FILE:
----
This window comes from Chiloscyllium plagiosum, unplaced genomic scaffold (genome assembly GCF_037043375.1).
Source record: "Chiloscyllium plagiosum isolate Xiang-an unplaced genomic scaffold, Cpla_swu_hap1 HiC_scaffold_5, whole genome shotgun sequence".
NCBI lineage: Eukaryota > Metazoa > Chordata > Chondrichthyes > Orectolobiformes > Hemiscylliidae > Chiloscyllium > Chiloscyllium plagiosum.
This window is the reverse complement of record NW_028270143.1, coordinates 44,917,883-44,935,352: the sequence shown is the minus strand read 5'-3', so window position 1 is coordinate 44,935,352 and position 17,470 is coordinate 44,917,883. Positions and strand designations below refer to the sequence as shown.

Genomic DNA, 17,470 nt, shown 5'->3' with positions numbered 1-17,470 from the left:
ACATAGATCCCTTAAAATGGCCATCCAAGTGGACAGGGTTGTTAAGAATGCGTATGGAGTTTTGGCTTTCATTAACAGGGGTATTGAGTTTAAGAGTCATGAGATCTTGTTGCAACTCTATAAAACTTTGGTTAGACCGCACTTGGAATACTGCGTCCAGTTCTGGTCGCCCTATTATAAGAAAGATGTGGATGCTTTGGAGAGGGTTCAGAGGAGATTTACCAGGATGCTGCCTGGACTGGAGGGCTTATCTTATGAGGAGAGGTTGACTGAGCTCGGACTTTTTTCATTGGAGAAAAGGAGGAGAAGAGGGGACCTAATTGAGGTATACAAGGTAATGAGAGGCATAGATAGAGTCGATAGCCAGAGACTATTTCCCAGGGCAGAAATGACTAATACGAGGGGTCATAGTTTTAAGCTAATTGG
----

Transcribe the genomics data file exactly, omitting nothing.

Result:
This window comes from Chiloscyllium plagiosum, unplaced genomic scaffold (genome assembly GCF_037043375.1).
Source record: "Chiloscyllium plagiosum isolate Xiang-an unplaced genomic scaffold, Cpla_swu_hap1 HiC_scaffold_5, whole genome shotgun sequence".
NCBI lineage: Eukaryota > Metazoa > Chordata > Chondrichthyes > Orectolobiformes > Hemiscylliidae > Chiloscyllium > Chiloscyllium plagiosum.
This window is the reverse complement of record NW_028270143.1, coordinates 44,917,883-44,935,352: the sequence shown is the minus strand read 5'-3', so window position 1 is coordinate 44,935,352 and position 17,470 is coordinate 44,917,883. Positions and strand designations below refer to the sequence as shown.

Genomic DNA, 17,470 nt, shown 5'->3' with positions numbered 1-17,470 from the left:
ACATAGATCCCTTAAAATGGCCATCCAAGTGGACAGGGTTGTTAAGAATGCGTATGGAGTTTTGGCTTTCATTAACAGGGGTATTGAGTTTAAGAGTCATGAGATCTTGTTGCAACTCTATAAAACTTTGGTTAGACCGCACTTGGAATACTGCGTCCAGTTCTGGTCGCCCTATTATAAGAAAGATGTGGATGCTTTGGAGAGGGTTCAGAGGAGATTTACCAGGATGCTGCCTGGACTGGAGGGCTTATCTTATGAGGAGAGGTTGACTGAGCTCGGACTTTTTTCATTGGAGAAAAGGAGGAGAAGAGGGGACCTAATTGAGGTATACAAGGTAATGAGAGGCATAGATAGAGTCGATAGCCAGAGACTATTTCCCAGGGCAGAAATGACTAATACGAGGGGTCATAGTTTTAAGCTAATTGG